By Trevor Dorchies
The compact work van segment is now a thing and is growing at an exponential rate with popular examples including the Ford Transit Connect, Nissan NV200 and Ram ProMaster City. The latest contender to join the ranks comes in the form of the 2015 Chevrolet City Express in close partnership with Nissan. We think this partnership is a good thing as the Nissan NV200 is a favorite of the editorial staff when it comes time to move anything from furniture to a motorcycle. Chevy and Nissan's ability to work with one another is a win for all involved as the NV200 is a solid contender in a crowded segment. Now it's the all-new City Express' turn to carve out its own piece of the segment pie.
If your business has been using the Chevrolet Express or GMC Savana, but you're looking for a more efficient (i.e. smaller) alternative, the new City Express would like a few words. A low loading floor makes piling bulky items in easier, too.
Like the Nissan NV200, if you spend a lot of time on the highway, going above 70 mph is a chore for the City Express. Minus the Golden Bowtie badges, there isn't a whole lot else that separates the two examples from either brand.
The 2015 Chevrolet City Express is all new for the latest model year.
Driving Impressions Being that it's essentially a Nissan NV200 work van with a Chevy badge up front, the City Express shares identical driving characteristics and cargo dimensions. The ride is composed, whether...... you're navigating tight alleyways or cruising down the highway. Just don't crest 70 mph as the City Express (like the NV200) doesn't have much more to offer after that. Its 2.0-liter inline-4 cylinder engine is rated at 131 horsepower and 139 lb-ft of torque, so you're not going to win a drag race, but you will save money at the pump. This engine drives power to the front wheels courtesy of a continuously variable automatic transmission.
With 122.7 cubic feet of cargo room, there's more than enough room for shelving, for large and bulky items, or for a standard-size wood pallet to sprawl out across the floor.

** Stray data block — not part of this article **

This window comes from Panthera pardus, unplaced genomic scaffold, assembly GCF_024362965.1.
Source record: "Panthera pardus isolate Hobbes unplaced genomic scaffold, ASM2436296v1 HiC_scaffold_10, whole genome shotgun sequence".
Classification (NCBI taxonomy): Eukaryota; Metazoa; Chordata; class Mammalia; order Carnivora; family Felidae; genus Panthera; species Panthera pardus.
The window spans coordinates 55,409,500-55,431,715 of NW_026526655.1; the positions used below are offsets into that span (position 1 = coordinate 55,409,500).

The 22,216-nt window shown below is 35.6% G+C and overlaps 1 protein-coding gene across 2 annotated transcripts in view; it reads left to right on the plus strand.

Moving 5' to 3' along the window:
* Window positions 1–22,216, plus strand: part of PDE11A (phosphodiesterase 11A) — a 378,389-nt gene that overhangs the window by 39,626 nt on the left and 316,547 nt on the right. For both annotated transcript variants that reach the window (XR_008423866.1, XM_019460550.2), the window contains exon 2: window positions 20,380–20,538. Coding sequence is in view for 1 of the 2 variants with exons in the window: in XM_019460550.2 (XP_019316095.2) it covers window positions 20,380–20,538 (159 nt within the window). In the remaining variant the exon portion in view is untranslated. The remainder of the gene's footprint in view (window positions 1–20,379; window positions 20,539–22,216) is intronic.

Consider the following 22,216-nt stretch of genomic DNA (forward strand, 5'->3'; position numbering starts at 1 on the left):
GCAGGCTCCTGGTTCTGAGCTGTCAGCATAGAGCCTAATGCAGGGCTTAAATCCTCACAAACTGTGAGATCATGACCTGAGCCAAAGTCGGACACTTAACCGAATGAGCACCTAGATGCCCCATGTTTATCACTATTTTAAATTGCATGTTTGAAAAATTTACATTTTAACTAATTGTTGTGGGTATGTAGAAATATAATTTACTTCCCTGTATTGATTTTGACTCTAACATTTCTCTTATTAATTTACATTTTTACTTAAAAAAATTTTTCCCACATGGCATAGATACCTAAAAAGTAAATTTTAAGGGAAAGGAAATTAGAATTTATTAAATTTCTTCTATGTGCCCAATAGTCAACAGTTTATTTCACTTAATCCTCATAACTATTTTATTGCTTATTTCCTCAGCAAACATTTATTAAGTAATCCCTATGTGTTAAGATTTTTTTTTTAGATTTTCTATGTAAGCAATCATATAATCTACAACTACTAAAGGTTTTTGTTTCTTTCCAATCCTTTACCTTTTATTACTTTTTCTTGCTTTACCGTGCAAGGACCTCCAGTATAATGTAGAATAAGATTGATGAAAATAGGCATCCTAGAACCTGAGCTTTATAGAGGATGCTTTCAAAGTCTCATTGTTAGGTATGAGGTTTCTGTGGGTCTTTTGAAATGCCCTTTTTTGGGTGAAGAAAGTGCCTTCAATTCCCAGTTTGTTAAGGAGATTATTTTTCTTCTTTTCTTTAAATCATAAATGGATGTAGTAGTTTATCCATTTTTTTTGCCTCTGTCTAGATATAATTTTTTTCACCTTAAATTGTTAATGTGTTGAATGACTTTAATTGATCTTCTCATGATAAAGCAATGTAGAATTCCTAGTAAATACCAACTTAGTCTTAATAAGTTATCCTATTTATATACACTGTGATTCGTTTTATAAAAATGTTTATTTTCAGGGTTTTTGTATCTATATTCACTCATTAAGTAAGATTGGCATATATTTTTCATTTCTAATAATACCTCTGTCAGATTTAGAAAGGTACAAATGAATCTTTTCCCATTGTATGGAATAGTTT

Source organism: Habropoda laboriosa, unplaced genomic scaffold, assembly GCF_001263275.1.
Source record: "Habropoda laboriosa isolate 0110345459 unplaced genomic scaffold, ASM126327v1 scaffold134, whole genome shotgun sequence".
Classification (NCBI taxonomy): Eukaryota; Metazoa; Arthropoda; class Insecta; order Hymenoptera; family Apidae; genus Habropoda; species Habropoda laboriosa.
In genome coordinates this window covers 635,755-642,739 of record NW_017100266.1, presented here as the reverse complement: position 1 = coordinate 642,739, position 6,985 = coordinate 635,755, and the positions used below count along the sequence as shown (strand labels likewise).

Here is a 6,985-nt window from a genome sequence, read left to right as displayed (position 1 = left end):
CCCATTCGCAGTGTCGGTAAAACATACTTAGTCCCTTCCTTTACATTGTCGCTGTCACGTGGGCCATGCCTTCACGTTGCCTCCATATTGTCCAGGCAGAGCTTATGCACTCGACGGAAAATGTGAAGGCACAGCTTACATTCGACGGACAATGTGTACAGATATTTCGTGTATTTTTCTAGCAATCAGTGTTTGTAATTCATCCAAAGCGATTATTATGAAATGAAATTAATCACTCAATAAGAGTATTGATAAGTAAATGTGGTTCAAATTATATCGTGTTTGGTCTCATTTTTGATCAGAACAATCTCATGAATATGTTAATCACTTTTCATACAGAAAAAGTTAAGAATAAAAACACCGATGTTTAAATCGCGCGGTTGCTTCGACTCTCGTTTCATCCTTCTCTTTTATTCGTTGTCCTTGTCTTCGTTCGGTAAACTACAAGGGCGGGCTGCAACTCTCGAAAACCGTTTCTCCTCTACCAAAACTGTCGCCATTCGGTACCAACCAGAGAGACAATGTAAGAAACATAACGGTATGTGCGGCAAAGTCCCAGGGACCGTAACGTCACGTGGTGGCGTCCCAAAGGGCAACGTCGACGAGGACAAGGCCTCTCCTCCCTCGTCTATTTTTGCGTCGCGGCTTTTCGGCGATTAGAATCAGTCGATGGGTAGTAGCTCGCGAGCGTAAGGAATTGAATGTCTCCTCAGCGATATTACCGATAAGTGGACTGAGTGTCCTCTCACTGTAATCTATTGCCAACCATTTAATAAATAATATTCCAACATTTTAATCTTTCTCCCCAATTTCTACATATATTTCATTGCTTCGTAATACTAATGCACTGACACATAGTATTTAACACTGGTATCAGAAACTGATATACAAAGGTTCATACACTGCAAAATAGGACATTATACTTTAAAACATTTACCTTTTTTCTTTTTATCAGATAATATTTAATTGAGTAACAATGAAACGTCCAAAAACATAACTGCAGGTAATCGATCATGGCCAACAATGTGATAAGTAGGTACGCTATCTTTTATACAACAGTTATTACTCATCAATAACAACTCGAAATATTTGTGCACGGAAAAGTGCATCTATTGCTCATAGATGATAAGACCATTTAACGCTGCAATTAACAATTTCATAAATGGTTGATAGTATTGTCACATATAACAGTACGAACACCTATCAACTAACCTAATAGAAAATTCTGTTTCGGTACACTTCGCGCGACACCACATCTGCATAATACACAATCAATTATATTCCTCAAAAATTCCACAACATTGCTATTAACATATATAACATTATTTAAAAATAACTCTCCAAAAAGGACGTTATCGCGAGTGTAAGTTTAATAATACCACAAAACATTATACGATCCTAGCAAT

Many City Express customers will be spending a better portion of their day on the road, so having amenities like an available 5.8-inch infotainment and navigation screen, Sirius XM radio, and Bluetooth connectivity make the day go by faster.
Like many work vans before it, the new City Express features a driver's seat that's perched high up for better outward visibility. The driver's seat also boasts a 6-way adjustment function, while the lumbar support can be manually adjusted. Outboard vinyl wear patches help to slow down daily wear-and-tear, while the rest of the interior features plastic surfaces that are easy to clean when necessary. The center console can store a laptop, features a pencil tray, and a sliding drawer is situated under the front passenger's seat for even more storage.Exterior
There isn't a whole lot of difference between the 2015 City Express and the 2015 Nissan NV200 minus the badging and nose styling. Other than that, the new City Express comes in familiar Chevy trim levels including the LS and LT. Both trim levels offer an appearance package which features body-color front and rear bumpers, outside heated mirrors, and door handles. Other features included in this package are 15-inch wheel covers and a chrome grille with black accents. Opting to go with the LT trim also brings a passenger-side sliding door with tinted glass.
A vinyl floor and rear cargo mat, solid rear doors, a locking glovebox, and a driver information screen showing fuel range, oil life, average speed, tire pressure monitoring, and tachometer are all standard features on the 2015 City Express.
Bluetooth, cruise control, a rear window defogger, and rear park assist are all optionally available. The rear park assist doesn't include a backup camera, though, and is only available on the LT model.
A 2.0-liter inline-4 cylinder engine rated at 131 horsepower and 139 lb-ft of torque sends power to the front wheels with help from a continuously variable automatic transmission. This combination is good for an EPA rating of 24 city/26 highway/25 combined mpg. It's also enough muscle to pull around the van's weight of 4,751 pounds. In the real world, we find the City Express to be comfortable for daily use, but there's not much more you can squeeze out of it once you've hit 70 mph. Traction control and antilock, front disc/rear drum brakes bring the City Express down to a halt in a controlled manner.
2.0-liter inline-4 cylinder engine
131 horsepower @ 5,200 rpm
139 lb-ft of torque @ 4,900 rpm
EPA city/highway fuel economy: 24/26 mpg
On the LS trim, you can get into a City Express for a starting price of about $23,000, and that includes a $995 destination charge. The 2015 Chevrolet City Express LT starts at around $24,500 including the destination fee. With all of the boxes checked on a fully-loaded City Express LT, you're looking at a bill of just over $26,000. That's not bad when you compare it to the Ford Transit Connect, which has a price range that starts a tick over $23,300 and can climb over the $30,000 mark. Like the Transit Connect, the Ram ProMaster City has a higher entry price (just over $24,000) but the fully-loaded model stops short of the $30,000 figure. The Nissan NV200 starts at around $20,000 while a nicely equipped SV model will top out around $25,000. Over time, we predict that the City Express will hold its value quite well.